CLEMSON — Jay Guillermo’s senior prom date wasn’t dainty. He was a 6-4, 275-pound offensive tackle.
Guillermo tagged along with future college teammate Patrick DeStefano to his school dance when DeStefano was a senior at Dorman High in Spartanburg.
For Guillermo, it was an opportunity to experience something he missed at his own high school. That’s because Guillermo, a class of 2012 signee out of Tennessee, couldn’t wait to get to college. He surrendered his last semester as a high school kid to get cracking on classes, weightlifting and spring practices at Clemson.
Many would say it’s sacrifice. Guillermo, like most college football players, calls it commitment.
“Entering midyear is probably the best thing I’ve ever done, to be honest,” said Guillermo, a center going into his redshirt junior year. “It just gets you so acclimated, because when these guys come in to the second summer session, they’re just dead. So it really, really does help, for mental and physical preparation.”
Such a practice used to be niche, a way to maybe get a quarterback here or a linebacker there in spring practices. To be sure, in recent years, Clemson has welcomed more early entrants than the norm. Guillermo was one of eight in 2012. That midyear enrollee number was dwarfed last week when Clemson brought in 15 freshman players.
“We thought we were hot stuff when we came in and we had eight guys,” Guillermo said. “Fifteen? It’s kind of a big shock.”
Up until the ninth grade, Tucker Israel was a star on the diamond. Catcher, first base, left field, and at the plate. Wherever he was needed, he thrived.
But as many high-level cross-training athletes do when they reach high school, they make a choice to specialize in hopes of earning that scholarship someday.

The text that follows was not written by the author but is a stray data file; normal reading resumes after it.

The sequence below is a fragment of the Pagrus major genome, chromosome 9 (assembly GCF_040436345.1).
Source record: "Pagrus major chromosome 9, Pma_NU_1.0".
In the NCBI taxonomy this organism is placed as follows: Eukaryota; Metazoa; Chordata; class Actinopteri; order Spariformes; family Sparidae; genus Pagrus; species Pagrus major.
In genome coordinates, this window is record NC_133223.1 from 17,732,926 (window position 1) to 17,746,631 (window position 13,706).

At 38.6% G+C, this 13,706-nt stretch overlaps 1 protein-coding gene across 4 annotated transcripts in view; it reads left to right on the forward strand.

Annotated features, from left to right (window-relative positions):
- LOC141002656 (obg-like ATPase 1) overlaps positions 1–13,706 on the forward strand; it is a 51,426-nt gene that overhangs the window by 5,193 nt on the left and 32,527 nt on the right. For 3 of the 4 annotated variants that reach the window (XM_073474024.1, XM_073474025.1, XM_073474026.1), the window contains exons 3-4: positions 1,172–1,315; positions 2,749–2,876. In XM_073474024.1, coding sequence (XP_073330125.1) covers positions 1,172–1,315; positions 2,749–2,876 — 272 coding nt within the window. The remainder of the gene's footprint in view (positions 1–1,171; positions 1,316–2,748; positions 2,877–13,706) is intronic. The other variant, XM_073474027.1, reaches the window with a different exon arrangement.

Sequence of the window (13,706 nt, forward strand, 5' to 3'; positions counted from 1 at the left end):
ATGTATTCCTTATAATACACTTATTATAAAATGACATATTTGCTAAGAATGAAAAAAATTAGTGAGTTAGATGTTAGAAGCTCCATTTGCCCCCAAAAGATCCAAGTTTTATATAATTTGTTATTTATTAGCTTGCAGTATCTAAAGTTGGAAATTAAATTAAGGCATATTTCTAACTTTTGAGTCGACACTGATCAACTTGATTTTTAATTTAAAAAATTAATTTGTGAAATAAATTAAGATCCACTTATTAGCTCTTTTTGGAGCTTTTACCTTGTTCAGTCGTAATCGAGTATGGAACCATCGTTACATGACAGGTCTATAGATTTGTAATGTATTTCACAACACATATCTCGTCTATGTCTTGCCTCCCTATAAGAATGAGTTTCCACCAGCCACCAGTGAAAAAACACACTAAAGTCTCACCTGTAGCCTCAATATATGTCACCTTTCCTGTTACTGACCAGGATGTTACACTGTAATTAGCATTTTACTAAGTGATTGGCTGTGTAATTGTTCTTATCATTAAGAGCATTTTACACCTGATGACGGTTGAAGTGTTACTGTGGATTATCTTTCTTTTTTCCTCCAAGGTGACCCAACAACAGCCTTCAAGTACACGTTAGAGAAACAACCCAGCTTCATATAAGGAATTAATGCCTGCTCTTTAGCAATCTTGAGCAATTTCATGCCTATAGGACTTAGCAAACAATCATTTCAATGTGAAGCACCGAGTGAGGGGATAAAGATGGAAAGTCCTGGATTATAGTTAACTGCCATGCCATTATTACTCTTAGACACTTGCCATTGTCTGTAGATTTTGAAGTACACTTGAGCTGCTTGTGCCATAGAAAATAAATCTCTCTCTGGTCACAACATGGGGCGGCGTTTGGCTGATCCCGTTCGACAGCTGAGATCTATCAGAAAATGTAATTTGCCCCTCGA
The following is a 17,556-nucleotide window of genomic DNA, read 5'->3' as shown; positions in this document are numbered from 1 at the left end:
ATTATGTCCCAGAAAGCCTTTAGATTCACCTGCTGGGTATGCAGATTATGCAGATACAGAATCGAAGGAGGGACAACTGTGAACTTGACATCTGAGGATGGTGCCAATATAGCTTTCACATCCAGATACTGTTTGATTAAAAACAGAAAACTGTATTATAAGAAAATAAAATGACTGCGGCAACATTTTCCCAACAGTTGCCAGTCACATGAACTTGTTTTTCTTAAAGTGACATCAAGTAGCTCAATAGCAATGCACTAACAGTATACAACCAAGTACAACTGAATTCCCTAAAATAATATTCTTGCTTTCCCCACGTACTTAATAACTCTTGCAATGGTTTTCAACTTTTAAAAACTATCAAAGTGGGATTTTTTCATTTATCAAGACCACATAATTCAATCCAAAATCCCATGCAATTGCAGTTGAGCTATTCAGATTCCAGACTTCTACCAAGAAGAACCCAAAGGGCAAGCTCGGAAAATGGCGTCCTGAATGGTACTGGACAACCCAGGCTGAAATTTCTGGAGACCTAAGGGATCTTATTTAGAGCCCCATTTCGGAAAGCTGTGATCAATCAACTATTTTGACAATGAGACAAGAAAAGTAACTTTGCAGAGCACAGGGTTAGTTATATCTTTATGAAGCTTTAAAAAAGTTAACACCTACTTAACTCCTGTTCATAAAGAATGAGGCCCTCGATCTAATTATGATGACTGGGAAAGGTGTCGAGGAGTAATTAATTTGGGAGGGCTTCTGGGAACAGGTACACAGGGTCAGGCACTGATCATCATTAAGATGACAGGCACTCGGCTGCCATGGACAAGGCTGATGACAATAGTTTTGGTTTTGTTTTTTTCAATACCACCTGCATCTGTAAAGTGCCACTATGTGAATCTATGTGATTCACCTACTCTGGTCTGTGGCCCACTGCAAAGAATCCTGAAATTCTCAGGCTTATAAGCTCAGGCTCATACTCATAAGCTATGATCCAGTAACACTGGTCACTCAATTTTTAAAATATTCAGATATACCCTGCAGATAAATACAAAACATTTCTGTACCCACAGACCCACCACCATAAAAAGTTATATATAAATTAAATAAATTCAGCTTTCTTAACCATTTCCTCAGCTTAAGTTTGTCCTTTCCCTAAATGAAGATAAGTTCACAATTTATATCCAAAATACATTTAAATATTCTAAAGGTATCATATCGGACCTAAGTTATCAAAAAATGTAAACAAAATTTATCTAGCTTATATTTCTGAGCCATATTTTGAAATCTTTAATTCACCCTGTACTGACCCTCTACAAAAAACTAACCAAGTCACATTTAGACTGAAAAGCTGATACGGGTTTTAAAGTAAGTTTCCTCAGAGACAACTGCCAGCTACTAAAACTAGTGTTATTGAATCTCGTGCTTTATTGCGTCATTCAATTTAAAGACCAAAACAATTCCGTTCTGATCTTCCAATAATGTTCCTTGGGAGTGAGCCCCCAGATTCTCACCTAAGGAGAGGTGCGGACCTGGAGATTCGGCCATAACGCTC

It paid off for Israel, a four-year starting quarterback at Orlando’s Lake Nona High School who set a bevy of Florida passing records — including Tim Tebow’s single-season scoring mark — when Israel fired 56 touchdown passes last fall.
Long before kickoff of his senior year, Israel had, like many of his recruiting classmates, signed a financial aid agreement with Clemson. Doing so ensured Clemson could not withdraw its scholarship offer, though Israel could continue to peruse his options if he chose.
Israel and fellow quarterback Kelly Bryant face a unique situation in March and April. Because expected 2015 starter Deshaun Watson is rehabbing from a torn ACL and backup Nick Schuessler is a former walk-on, the pair of incoming freshmen will log the lion’s share of reps during 15 spring practices.
It is worth noting that Watson was one of four early entrants in 2014, as was receiver Artavis Scott, a big reason for their emergence last fall.
Either Israel or Bryant is projected to be Watson’s backup this fall; if Watson’s rehab has a setback, perhaps one will start.
All because Israel hung up his baseball cleats four years ago and began the process of academically preparing himself to graduate early from high school. He only had a couple online courses this fall, and arrived on campus last week.